So, where do go from here? What is the way forward? Sadly, the future doesn’t look brighter. And to put it bluntly, things are looking much worse going forward. I will explain why.

Since that deal between Al Solh and Al Khoury in 1943, the word ‘compromise’ has become the rule in managing public affairs in Lebanon. Except of course when, intermittently or frequently, depending on how you look at Lebanon, the gun calls the shots.

(That happened in the 1976-1990 civil war, in 2008 when Hezbollah overtook the capital Beirut, and most recently on Thursday when supporters of Hezbollah and its ally Amal movement exchanged heavy fire with supporters of the Lebanese Forces Party). On those occasions, ‘compromise’ failed.

The idea of citizenship in the nation state doesn’t actually exist in Lebanon. It remains a tribal society where each community lives in the protection of sectarian leaders. The laws are applied selectively.

Crimes go unpunished if the perpetrator is a follower of certain strong party. Bringing a criminal to justice might impair the sectarian sensitivity and would lead to ‘sectarian sedition’, as they love to say in Lebanon.

A complex history

Compromise again. For example, the suspects in the assassination of former Prime Minister Rafik Hariri are yet to be apprehended by the authorities because they allegedly belong to Hezbollah, the most powerful Shiite party.

Before that, a mass pardon was granted for all those accused of war crimes during the civil war as part of, again, the compromise reached between Muslims and Christians to end the war, including members of the Christian Phalanges party, who committed the most despicable atrocity in the country’s history, the Sabra and Shatila camps massacre, in 1982.

However, ‘compromise’ doesn’t help to build a viable state. It takes the force of the law, applied equally and fairly, to develop a functioning society. That is exactly why Lebanon failed since 1943 to grow as a modern state.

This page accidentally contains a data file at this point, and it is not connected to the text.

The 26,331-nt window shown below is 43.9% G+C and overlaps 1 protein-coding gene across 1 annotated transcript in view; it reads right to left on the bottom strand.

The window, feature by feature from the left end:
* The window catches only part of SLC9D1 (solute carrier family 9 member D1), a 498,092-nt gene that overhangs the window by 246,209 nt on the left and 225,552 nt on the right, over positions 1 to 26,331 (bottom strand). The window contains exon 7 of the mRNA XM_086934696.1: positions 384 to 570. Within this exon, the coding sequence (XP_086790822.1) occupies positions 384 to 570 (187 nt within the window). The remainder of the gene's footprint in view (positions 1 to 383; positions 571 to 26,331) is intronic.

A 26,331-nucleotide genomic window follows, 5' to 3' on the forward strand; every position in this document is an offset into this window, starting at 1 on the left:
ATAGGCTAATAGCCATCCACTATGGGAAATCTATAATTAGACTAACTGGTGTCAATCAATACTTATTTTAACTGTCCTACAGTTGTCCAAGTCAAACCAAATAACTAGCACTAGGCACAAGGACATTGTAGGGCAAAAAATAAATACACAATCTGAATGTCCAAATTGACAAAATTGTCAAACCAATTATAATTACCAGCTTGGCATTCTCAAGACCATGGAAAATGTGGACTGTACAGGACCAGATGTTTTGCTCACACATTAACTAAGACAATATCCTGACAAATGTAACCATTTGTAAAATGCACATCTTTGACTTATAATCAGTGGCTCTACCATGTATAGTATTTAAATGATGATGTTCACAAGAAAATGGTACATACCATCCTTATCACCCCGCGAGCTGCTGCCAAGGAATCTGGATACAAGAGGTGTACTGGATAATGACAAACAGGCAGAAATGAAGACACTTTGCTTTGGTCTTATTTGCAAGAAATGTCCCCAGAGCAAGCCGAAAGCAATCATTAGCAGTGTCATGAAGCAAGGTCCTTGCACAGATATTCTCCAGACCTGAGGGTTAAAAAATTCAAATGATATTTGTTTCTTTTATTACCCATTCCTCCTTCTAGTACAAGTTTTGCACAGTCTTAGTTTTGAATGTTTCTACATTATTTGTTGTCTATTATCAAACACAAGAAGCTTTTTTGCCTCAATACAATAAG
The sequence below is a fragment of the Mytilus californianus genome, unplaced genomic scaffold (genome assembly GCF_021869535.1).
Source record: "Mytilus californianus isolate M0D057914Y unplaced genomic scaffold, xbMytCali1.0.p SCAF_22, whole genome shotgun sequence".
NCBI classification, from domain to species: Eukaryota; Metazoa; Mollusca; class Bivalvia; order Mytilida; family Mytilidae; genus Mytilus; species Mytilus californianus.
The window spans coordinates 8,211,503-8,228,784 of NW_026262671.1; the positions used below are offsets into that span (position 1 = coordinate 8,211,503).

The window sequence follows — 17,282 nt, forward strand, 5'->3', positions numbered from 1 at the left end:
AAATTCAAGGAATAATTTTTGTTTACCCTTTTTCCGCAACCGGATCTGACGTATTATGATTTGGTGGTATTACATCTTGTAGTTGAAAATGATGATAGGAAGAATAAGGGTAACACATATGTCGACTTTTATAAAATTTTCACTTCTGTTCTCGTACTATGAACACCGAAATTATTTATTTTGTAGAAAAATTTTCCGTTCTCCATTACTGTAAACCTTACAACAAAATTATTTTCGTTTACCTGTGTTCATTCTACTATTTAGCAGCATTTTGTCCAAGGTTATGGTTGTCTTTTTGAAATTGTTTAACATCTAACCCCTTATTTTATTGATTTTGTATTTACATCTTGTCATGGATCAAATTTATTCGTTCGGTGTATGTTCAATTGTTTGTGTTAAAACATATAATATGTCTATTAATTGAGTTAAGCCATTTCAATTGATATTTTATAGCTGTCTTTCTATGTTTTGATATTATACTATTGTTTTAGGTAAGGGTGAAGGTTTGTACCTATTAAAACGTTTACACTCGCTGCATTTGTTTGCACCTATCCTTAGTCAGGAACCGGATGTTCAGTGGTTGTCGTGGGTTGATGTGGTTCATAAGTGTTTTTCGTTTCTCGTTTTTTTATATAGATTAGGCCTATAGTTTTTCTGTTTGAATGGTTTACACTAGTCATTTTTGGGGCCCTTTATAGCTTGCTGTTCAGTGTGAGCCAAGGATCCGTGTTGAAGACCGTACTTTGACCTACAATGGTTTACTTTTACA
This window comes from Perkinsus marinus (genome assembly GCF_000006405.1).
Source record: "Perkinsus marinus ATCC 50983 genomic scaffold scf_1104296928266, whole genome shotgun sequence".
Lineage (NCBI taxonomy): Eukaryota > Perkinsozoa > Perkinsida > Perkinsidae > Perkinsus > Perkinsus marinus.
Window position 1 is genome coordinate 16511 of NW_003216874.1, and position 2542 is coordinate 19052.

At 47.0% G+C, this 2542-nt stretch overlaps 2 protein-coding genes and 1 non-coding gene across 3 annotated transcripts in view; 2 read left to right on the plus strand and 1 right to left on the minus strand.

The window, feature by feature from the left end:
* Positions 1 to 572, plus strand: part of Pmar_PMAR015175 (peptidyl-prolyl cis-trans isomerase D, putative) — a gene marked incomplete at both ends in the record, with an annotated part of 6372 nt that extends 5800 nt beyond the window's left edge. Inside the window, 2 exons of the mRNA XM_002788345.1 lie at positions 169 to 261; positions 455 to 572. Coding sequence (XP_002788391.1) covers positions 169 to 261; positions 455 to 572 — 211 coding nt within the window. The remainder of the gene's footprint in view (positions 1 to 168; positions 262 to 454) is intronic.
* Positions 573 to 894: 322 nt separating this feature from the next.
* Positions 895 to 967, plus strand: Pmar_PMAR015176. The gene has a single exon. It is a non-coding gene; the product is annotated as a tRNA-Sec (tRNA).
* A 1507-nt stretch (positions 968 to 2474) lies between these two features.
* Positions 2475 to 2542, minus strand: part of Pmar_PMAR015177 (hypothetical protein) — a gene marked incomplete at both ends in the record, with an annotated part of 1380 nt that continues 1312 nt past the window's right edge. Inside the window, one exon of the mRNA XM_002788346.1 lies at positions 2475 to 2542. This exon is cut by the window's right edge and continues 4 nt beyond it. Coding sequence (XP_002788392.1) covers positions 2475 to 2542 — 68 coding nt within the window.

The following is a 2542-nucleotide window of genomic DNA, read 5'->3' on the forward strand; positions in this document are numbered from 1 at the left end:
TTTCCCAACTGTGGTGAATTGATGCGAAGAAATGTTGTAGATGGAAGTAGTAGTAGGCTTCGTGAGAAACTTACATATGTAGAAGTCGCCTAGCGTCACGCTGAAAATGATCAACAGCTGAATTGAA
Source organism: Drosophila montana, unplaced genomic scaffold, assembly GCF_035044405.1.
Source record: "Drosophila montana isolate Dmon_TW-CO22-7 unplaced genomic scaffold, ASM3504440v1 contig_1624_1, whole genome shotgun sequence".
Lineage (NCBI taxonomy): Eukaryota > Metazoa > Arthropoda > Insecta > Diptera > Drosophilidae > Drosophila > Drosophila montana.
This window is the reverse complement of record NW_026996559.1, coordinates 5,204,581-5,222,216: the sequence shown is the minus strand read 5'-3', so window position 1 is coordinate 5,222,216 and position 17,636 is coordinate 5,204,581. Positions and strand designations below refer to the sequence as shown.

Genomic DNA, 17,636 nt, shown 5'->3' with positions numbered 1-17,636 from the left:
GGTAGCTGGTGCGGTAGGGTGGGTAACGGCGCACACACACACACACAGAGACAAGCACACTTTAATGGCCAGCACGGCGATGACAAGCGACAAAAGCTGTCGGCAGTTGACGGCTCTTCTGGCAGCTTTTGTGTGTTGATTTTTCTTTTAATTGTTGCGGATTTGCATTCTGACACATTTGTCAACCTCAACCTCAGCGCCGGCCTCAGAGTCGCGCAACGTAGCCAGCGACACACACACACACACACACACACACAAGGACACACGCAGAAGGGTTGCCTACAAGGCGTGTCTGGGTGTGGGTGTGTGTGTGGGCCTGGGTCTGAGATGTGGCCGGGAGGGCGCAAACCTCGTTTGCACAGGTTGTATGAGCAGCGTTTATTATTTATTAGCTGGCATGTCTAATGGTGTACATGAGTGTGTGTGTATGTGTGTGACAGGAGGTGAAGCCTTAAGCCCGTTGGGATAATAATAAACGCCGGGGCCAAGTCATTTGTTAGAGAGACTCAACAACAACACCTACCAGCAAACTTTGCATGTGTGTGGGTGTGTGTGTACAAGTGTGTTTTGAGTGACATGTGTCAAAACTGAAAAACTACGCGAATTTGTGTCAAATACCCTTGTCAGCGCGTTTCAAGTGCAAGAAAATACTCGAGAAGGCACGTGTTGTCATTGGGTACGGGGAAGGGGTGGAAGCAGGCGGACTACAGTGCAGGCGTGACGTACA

Let us not confuse here the Lebanese state with the Lebanese people, who are one of the most talented, cultured and successful people in the world. Individually, the Lebanese are creative, productive and great company. The official state cannot be credited the least for that. It is an individual effort.

A state dependent on the rule of compromise is bound to fail anyway. The civil war was an empirical proof of the limitation of compromise. The 1976-1990 civil war broke out thus when the Muslims found out that compromise can no longer work.

They complained that their Maronite partners have become overpowering, controlling in the process almost all state sectors. The system collapsed and took a civil war, where tens of thousands killed and many more displaced, to put some sense back into the system. To force the religious partners to deal fairly.

Today, Hezbollah, and its community, seems intent on upsetting the rule of compromise. It has become so overpowering, pulling all the important strings in a collapsed state, and it is clear that other communities can no longer tolerate it.

Thursday’s shooting is a signal that others are willing to face up to the only armed group in Lebanon. In short and as per the technical analysis, it took the civil war for other communities to face up to one overpowering, all-controlling community and to fix a collapsing system. Will it take another civil war to stand up to a new overpowering, an all controlling community?

The signs are there. God forbid! As of now the future doesn’t look so bright for the vibrant Lebanese people.